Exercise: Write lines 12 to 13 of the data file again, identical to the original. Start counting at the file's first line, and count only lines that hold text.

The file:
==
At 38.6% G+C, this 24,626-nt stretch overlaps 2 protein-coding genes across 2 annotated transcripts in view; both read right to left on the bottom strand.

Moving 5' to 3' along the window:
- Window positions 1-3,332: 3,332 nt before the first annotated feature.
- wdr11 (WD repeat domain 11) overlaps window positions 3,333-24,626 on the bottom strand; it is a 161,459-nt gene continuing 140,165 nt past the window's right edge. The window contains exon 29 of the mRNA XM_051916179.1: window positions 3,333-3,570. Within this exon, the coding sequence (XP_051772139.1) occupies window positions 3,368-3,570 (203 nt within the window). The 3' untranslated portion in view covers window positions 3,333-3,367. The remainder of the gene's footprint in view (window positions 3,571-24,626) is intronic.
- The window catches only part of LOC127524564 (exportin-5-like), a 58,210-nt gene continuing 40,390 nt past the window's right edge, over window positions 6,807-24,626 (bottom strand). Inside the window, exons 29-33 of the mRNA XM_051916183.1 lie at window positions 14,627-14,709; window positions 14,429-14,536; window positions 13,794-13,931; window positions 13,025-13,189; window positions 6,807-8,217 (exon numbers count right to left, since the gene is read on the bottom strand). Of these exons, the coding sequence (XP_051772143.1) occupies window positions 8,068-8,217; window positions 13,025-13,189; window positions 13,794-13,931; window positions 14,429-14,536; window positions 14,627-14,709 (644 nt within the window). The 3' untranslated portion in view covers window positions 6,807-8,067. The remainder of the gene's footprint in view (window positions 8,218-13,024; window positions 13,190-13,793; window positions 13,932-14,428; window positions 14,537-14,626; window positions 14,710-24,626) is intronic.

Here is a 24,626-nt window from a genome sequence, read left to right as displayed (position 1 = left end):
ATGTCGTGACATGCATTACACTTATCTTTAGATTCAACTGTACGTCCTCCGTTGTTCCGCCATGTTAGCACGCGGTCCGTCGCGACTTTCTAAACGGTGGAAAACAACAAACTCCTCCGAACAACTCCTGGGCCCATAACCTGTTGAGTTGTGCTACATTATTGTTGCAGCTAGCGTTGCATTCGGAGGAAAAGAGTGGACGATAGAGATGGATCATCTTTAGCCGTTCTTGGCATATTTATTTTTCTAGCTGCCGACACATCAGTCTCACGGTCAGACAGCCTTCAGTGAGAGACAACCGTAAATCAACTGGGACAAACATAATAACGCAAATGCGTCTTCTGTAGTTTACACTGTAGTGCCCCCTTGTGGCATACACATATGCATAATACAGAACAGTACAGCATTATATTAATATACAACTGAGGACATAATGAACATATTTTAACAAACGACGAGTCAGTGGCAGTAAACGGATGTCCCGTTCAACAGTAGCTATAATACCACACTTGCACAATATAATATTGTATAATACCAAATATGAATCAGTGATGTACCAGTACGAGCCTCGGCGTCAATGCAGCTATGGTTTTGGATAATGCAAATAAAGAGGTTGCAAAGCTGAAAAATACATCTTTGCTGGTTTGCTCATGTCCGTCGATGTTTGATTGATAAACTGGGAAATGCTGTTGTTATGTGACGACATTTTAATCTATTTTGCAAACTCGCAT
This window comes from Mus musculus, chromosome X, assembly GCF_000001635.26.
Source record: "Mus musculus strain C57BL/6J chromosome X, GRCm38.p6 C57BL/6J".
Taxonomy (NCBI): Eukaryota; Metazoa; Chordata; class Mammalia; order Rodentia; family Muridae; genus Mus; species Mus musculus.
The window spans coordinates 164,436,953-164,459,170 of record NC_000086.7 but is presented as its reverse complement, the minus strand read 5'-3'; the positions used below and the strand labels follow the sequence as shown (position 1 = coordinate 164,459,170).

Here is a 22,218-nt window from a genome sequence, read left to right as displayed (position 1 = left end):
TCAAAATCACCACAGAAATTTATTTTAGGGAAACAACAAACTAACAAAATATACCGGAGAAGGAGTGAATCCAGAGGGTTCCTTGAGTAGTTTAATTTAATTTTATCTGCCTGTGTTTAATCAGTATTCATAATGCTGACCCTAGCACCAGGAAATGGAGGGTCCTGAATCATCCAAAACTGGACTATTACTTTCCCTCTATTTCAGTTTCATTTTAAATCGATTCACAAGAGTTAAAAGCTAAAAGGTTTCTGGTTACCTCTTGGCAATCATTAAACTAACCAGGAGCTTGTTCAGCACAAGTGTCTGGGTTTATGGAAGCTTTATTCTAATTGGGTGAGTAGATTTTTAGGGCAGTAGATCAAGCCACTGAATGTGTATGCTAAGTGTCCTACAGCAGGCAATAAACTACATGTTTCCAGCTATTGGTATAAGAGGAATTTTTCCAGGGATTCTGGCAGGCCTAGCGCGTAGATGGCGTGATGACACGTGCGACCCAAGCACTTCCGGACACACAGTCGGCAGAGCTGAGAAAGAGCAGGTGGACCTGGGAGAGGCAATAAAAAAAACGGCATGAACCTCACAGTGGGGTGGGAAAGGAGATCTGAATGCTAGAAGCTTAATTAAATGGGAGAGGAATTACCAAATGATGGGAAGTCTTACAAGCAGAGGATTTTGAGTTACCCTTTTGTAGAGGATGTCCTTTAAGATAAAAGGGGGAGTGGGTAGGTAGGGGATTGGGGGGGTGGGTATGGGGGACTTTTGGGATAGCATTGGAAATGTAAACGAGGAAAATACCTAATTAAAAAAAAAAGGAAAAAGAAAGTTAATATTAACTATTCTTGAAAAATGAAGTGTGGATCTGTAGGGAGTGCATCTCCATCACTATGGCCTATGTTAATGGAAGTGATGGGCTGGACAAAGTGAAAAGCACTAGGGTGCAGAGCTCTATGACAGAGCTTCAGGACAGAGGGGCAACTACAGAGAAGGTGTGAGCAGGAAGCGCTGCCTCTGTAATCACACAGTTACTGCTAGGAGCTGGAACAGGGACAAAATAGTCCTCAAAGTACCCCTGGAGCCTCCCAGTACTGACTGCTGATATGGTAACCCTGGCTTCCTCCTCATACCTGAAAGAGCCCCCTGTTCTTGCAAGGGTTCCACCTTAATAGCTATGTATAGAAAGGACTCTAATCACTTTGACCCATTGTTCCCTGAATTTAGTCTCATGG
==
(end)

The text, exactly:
Here is a 22,218-nt window from a genome sequence, read left to right as displayed (position 1 = left end):
TCAAAATCACCACAGAAATTTATTTTAGGGAAACAACAAACTAACAAAATATACCGGAGAAGGAGTGAATCCAGAGGGTTCCTTGAGTAGTTTAATTTAATTTTATCTGCCTGTGTTTAATCAGTATTCATAATGCTGACCCTAGCACCAGGAAATGGAGGGTCCTGAATCATCCAAAACTGGACTATTACTTTCCCTCTATTTCAGTTTCATTTTAAATCGATTCACAAGAGTTAAAAGCTAAAAGGTTTCTGGTTACCTCTTGGCAATCATTAAACTAACCAGGAGCTTGTTCAGCACAAGTGTCTGGGTTTATGGAAGCTTTATTCTAATTGGGTGAGTAGATTTTTAGGGCAGTAGATCAAGCCACTGAATGTGTATGCTAAGTGTCCTACAGCAGGCAATAAACTACATGTTTCCAGCTATTGGTATAAGAGGAATTTTTCCAGGGATTCTGGCAGGCCTAGCGCGTAGATGGCGTGATGACACGTGCGACCCAAGCACTTCCGGACACACAGTCGGCAGAGCTGAGAAAGAGCAGGTGGACCTGGGAGAGGCAATAAAAAAAACGGCATGAACCTCACAGTGGGGTGGGAAAGGAGATCTGAATGCTAGAAGCTTAATTAAATGGGAGAGGAATTACCAAATGATGGGAAGTCTTACAAGCAGAGGATTTTGAGTTACCCTTTTGTAGAGGATGTCCTTTAAGATAAAAGGGGGAGTGGGTAGGTAGGGGATTGGGGGGGTGGGTATGGGGGACTTTTGGGATAGCATTGGAAATGTAAACGAGGAAAATACCTAATTAAAAAAAAAAGGAAAAAGAAAGTTAATATTAACTATTCTTGAAAAATGAAGTGTGGATCTGTAGGGAGTGCATCTCCATCACTATGGCCTATGTTAATGGAAGTGATGGGCTGGACAAAGTGAAAAGCACTAGGGTGCAGAGCTCTATGACAGAGCTTCAGGACAGAGGGGCAACTACAGAGAAGGTGTGAGCAGGAAGCGCTGCCTCTGTAATCACACAGTTACTGCTAGGAGCTGGAACAGGGACAAAATAGTCCTCAAAGTACCCCTGGAGCCTCCCAGTACTGACTGCTGATATGGTAACCCTGGCTTCCTCCTCATACCTGAAAGAGCCCCCTGTTCTTGCAAGGGTTCCACCTTAATAGCTATGTATAGAAAGGACTCTAATCACTTTGACCCATTGTTCCCTGAATTTAGTCTCATGG